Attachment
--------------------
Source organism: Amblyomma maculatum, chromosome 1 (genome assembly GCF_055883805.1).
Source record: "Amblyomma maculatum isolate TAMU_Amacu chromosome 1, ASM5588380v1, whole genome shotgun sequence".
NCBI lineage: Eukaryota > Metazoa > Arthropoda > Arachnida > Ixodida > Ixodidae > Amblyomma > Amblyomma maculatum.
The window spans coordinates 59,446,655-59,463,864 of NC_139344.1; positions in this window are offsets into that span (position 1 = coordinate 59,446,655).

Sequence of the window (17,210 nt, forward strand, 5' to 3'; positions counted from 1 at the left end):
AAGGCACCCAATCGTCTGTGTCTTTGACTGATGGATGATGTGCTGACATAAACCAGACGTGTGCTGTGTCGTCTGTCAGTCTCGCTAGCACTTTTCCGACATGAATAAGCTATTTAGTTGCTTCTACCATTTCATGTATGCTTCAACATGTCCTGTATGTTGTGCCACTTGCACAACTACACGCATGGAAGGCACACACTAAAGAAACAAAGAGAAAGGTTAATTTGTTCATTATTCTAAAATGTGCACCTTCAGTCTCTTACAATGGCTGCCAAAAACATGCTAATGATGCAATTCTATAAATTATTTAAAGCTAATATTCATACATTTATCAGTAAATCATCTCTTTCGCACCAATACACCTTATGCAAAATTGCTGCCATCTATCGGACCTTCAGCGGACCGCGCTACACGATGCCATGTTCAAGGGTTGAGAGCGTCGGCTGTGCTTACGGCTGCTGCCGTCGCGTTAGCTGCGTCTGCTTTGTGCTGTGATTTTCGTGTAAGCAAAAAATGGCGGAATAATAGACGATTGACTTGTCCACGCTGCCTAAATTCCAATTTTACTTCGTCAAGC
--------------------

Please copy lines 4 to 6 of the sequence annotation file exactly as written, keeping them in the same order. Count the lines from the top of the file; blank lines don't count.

The window spans coordinates 59,446,655-59,463,864 of NC_139344.1; positions in this window are offsets into that span (position 1 = coordinate 59,446,655).

Sequence of the window (17,210 nt, forward strand, 5' to 3'; positions counted from 1 at the left end):
AAGGCACCCAATCGTCTGTGTCTTTGACTGATGGATGATGTGCTGACATAAACCAGACGTGTGCTGTGTCGTCTGTCAGTCTCGCTAGCACTTTTCCGACATGAATAAGCTATTTAGTTGCTTCTACCATTTCATGTATGCTTCAACATGTCCTGTATGTTGTGCCACTTGCACAACTACACGCATGGAAGGCACACACTAAAGAAACAAAGAGAAAGGTTAATTTGTTCATTATTCTAAAATGTGCACCTTCAGTCTCTTACAATGGCTGCCAAAAACATGCTAATGATGCAATTCTATAAATTATTTAAAGCTAATATTCATACATTTATCAGTAAATCATCTCTTTCGCACCAATACACCTTATGCAAAATTGCTGCCATCTATCGGACCTTCAGCGGACCGCGCTACACGATGCCATGTTCAAGGGTTGAGAGCGTCGGCTGTGCTTACGGCTGCTGCCGTCGCGTTAGCTGCGTCTGCTTTGTGCTGTGATTTTCGTGTAAGCAAAAAATGGCGGAATAATAGACGATTGACTTGTCCACGCTGCCTAAATTCCAATTTTACTTCGTCAAGC